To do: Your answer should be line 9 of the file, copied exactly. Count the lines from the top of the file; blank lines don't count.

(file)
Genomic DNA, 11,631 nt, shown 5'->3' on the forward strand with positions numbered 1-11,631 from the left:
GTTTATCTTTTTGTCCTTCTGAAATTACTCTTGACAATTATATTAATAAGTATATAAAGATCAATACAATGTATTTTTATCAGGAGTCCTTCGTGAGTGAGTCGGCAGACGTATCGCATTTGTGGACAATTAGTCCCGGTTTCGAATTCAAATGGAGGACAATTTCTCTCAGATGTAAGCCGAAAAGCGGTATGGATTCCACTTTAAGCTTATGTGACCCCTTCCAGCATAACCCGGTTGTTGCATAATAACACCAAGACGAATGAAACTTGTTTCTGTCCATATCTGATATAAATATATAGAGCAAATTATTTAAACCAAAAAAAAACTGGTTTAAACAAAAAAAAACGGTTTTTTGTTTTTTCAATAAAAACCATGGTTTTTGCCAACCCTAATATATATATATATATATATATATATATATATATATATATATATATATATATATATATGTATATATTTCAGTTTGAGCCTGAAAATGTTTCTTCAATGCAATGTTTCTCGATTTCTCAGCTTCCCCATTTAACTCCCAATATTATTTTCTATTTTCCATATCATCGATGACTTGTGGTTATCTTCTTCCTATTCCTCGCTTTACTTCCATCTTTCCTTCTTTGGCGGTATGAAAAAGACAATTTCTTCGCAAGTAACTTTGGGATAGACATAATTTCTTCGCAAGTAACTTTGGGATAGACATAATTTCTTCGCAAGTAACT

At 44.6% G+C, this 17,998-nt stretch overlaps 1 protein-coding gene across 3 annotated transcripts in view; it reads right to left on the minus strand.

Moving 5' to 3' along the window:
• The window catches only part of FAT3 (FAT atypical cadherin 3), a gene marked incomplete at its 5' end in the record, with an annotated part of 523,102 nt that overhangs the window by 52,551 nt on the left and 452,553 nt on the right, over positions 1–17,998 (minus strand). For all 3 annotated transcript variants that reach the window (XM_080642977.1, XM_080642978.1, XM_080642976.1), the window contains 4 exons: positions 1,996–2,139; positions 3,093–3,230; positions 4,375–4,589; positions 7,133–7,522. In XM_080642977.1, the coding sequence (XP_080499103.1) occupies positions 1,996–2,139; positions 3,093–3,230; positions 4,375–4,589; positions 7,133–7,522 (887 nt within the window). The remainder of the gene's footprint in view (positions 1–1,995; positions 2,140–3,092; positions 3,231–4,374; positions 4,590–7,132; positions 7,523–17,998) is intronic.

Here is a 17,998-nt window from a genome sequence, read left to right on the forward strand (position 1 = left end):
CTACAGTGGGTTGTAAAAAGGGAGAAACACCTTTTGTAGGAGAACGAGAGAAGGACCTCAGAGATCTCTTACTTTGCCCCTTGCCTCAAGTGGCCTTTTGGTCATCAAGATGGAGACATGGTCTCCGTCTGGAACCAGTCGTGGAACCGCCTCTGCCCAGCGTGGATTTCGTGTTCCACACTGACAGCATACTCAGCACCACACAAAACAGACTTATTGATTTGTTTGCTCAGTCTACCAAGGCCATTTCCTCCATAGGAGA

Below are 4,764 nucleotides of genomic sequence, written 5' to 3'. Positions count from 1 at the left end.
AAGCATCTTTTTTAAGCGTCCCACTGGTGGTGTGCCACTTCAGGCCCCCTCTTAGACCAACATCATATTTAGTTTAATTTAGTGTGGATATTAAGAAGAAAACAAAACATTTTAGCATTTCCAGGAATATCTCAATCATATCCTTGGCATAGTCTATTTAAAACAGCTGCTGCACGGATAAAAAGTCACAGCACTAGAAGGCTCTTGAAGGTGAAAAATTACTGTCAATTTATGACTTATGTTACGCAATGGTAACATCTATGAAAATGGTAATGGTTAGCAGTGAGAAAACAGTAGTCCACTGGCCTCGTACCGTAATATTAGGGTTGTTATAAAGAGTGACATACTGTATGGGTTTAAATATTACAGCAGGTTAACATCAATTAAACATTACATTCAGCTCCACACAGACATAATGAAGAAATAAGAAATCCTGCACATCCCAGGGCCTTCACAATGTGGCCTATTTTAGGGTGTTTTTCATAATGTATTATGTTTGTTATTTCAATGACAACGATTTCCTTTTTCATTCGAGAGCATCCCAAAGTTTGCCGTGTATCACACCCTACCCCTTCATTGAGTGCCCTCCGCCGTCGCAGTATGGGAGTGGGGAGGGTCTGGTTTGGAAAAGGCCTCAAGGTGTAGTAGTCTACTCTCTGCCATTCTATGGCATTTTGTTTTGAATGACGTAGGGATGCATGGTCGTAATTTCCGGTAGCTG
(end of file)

AAGCATCTTTTTTAAGCGTCCCACTGGTGGTGTGCCACTTCAGGCCCCCTCTTAGACCAACATCATATTTAGTTTAATTTAGTGTGGATATTAAGAAGAAAACAAAACATTTTAGCATTTCCAGGAATATCTCAATCATATCCTTGGCATAGTCTATTTAAAACAGCTGCTGCACGGATAAAAAGTCACAGCACTAGAAGGCTCTTGAAGGTGAAAAATTACTGTCAATTTATGACTTATGTTACGCAATGGTAACATCTATGAAAATGGTAATGGTTAGCAGTGAGAAAACAGTAGTCCACTGGCCTCGTACCGTAATATTAGGGTTGTTATAAAGAGTGACATACTGTATGGGTTTAAATATTACAGCAGGTTAACATCAATTAAACATTACATTCAGCTCCACACAGACATAATGAAGAAATAAGAAATCCTGCACATCCCAGGGCCTTCACAATGTGGCCTATTTTAGGGTGTTTTTCATAATGTATTATGTTTGTTATTTCAATGACAACGATTTCCTTTTTCATTCGAGAGCATCCCAAAGTTTGCCGTGTATCACACCCTACCCCTTCATTGAGTGCCCTCCGCCGTCGCAGTATGGGAGTGGGGAGGGTCTGGTTTGGAAAAGGCCTCAAGGTGTAGTAGTCTACTCTCTGCCATTCTATGGCATTTTGTTTTGAATGACGTAGGGATGCATGGTCGTAATTTCCGGTAGCTG